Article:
McKinsey’s 650 senior partners have begun voting on whether Kevin Sneader should serve a second term at the helm of a consultancy that has faced a succession of crises since his appointment in 2018.
The triennial process, which has already selected a slate of 10 potential candidates and could narrow the list to two finalists as soon as this week, is both routine and being seen as a referendum on the 54-year-old Scot’s response to a series of blows to McKinsey’s reputation.
Earlier this month, the private firm agreed to pay $574m to settle lawsuits brought by 49 US states over its advice to Purdue Pharma and other opioid manufacturers accused of fuelling an epidemic of prescription drug overdoses.
McKinsey’s biggest crises stemmed from engagements that predated Sneader’s tenure as global managing partner, and he has responded by tightening its procedures for taking on clients, re-emphasising values on which the partnership was founded and moving quickly to resolve issues.
Insiders and alumni said it would be unusual for Sneader to not be re-elected, as each of his five predecessors served at least two terms and their reappointments were often uncontested. But the early voting has highlighted prominent peers as well as members of a younger generation of partners with growing influence in the 30,000-strong firm.
People familiar with the matter said the 10 initial candidates included Bob Sternfels, the San Francisco-based senior partner who was the runner-up to Sneader in 2018.
Others included Homayoun Hatami, head of its operation in France; Liz Hilton Segel, managing partner for North America; Virginia Simmons, managing partner for the UK and Ireland; Sven Smit, the Amsterdam-based co-chairman of the McKinsey Global Institute; and Rodney Zemmel, the New York-based head of McKinsey’s digital transformation practice.
Some of those contenders may not want the top job, however, people familiar with the voting process cautioned. Each senior partner can nominate seven candidates in the first round, whether they have expressed an interest or not.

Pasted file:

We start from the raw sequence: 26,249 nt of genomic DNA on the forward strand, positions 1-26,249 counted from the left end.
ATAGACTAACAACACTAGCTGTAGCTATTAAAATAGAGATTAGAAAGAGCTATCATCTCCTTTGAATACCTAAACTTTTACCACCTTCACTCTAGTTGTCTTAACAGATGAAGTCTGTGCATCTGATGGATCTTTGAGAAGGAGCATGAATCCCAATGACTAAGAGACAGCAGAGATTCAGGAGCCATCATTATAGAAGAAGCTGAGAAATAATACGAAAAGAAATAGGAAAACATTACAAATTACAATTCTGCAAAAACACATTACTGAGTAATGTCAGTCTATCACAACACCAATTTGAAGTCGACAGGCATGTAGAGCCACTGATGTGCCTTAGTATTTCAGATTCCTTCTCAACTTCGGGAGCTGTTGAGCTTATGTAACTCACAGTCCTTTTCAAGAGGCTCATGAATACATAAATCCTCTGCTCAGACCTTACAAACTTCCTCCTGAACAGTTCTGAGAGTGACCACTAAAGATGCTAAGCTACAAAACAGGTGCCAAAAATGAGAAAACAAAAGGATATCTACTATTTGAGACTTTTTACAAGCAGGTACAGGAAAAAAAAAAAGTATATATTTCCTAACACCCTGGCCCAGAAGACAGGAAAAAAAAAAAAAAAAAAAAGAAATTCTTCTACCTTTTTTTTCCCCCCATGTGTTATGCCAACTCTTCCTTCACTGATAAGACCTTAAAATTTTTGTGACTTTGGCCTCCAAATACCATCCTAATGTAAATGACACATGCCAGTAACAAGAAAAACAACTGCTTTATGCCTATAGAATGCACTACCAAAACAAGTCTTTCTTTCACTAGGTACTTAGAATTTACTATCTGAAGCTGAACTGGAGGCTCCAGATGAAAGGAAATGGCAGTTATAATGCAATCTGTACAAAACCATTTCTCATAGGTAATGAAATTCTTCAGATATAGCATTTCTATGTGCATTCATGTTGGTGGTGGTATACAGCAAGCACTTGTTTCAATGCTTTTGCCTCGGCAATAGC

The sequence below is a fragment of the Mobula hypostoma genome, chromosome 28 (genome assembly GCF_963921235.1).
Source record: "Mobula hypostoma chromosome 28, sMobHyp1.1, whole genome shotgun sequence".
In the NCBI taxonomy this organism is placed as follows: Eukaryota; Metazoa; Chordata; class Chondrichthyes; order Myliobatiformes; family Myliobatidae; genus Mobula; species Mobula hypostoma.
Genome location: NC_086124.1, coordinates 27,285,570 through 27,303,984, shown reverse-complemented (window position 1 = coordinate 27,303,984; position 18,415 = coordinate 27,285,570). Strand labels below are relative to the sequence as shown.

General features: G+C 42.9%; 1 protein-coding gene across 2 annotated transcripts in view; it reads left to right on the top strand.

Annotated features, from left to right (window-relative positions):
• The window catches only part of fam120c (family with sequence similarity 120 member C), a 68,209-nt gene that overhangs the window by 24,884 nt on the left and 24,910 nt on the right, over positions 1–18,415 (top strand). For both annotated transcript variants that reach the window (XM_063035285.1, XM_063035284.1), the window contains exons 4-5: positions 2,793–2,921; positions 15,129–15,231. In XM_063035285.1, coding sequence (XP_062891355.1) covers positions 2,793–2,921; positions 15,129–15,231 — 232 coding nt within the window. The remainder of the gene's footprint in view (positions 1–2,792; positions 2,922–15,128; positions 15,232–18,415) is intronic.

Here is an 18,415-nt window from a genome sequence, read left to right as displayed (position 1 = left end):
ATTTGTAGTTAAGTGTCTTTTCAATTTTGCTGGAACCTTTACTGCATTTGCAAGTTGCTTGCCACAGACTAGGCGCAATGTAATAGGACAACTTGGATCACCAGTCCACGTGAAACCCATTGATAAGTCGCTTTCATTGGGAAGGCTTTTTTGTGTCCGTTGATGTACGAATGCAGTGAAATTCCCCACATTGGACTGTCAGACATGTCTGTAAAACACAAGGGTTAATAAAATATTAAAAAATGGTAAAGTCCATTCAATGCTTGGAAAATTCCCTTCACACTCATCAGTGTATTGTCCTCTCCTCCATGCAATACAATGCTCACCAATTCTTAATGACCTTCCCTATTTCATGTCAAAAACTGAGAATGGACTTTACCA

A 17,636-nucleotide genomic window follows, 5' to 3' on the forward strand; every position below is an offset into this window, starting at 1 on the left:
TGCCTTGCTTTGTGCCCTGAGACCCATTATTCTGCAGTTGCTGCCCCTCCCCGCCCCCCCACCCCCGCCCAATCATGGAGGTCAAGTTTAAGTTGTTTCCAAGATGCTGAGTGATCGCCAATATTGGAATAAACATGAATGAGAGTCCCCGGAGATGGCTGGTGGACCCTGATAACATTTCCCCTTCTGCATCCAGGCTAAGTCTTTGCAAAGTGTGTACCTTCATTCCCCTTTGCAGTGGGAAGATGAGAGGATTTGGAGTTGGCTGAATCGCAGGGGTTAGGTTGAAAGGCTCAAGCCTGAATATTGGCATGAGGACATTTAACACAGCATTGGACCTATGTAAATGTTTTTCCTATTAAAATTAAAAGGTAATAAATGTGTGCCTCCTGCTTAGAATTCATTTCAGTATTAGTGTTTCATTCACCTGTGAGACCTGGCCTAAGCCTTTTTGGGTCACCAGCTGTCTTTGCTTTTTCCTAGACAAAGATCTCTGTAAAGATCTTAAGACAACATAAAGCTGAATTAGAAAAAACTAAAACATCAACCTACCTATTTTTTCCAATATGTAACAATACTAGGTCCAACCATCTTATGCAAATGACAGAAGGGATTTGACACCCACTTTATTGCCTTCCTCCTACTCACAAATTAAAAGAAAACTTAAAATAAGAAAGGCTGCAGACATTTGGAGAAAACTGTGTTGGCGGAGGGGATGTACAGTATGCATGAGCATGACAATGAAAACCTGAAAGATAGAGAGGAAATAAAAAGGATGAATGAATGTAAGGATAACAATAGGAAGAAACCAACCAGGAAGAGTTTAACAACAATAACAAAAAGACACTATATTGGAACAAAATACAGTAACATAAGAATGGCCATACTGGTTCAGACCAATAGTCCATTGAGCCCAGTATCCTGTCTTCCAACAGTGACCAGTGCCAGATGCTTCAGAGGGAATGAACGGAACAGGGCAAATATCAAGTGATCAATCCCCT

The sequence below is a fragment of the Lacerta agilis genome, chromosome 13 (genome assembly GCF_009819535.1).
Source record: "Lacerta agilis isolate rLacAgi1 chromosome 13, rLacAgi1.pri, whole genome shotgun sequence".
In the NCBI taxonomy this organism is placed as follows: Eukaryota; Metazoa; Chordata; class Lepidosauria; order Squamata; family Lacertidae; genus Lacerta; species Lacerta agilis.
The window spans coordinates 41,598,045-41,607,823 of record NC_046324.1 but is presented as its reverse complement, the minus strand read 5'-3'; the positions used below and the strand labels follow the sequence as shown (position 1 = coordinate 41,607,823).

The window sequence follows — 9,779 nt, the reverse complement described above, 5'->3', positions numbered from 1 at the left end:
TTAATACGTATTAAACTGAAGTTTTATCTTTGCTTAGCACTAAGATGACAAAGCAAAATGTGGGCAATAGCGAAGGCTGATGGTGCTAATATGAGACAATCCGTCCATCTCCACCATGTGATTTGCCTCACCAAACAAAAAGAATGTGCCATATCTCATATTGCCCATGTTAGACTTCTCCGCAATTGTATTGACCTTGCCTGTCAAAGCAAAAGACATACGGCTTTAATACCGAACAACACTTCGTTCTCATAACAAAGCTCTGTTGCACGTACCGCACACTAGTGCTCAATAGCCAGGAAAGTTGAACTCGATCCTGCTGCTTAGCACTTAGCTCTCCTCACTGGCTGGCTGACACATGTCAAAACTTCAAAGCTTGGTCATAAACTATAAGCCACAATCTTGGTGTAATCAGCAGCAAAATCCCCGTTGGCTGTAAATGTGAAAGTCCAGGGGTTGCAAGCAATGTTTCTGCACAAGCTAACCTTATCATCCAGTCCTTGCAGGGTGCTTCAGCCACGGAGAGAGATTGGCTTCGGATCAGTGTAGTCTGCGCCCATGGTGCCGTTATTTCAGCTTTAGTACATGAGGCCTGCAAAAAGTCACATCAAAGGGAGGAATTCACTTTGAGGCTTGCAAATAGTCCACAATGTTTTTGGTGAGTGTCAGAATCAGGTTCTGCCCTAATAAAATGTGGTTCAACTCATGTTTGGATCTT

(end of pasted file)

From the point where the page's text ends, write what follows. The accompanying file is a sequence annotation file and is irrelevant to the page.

Senior partners then rank the candidates in order of preference, with the two strongest emerging through a single transferable voting system before going to a final vote. In 2018, the process was conducted by an independent firm and overseen by a committee of alumni and current senior partners who are ineligible for the top job.
The historic sum McKinsey is paying under the opioid settlement is expected to cut into the profit-sharing “additional award” that has boosted partners’ annual pay in recent years, as McKinsey’s revenue growth has been accompanied by robust profits. The firm does not disclose its sales or profits but Forbes estimated its 2019 revenues at $10.5bn — roughly double their level a decade earlier.
The opioid payout followed a $15m settlement with the US Department of Justice of claims that McKinsey had failed to disclose conflicts of interest in bankruptcy cases, and its repayment of tens of millions of dollars in fees after being embroiled in a government corruption scandal in South Africa.
In recent weeks, Sneader has sought to respond quickly to allegations that some members of a McKinsey investment banking research team had inappropriately taken information from a former employer, firing the individuals and suspending the unit’s work.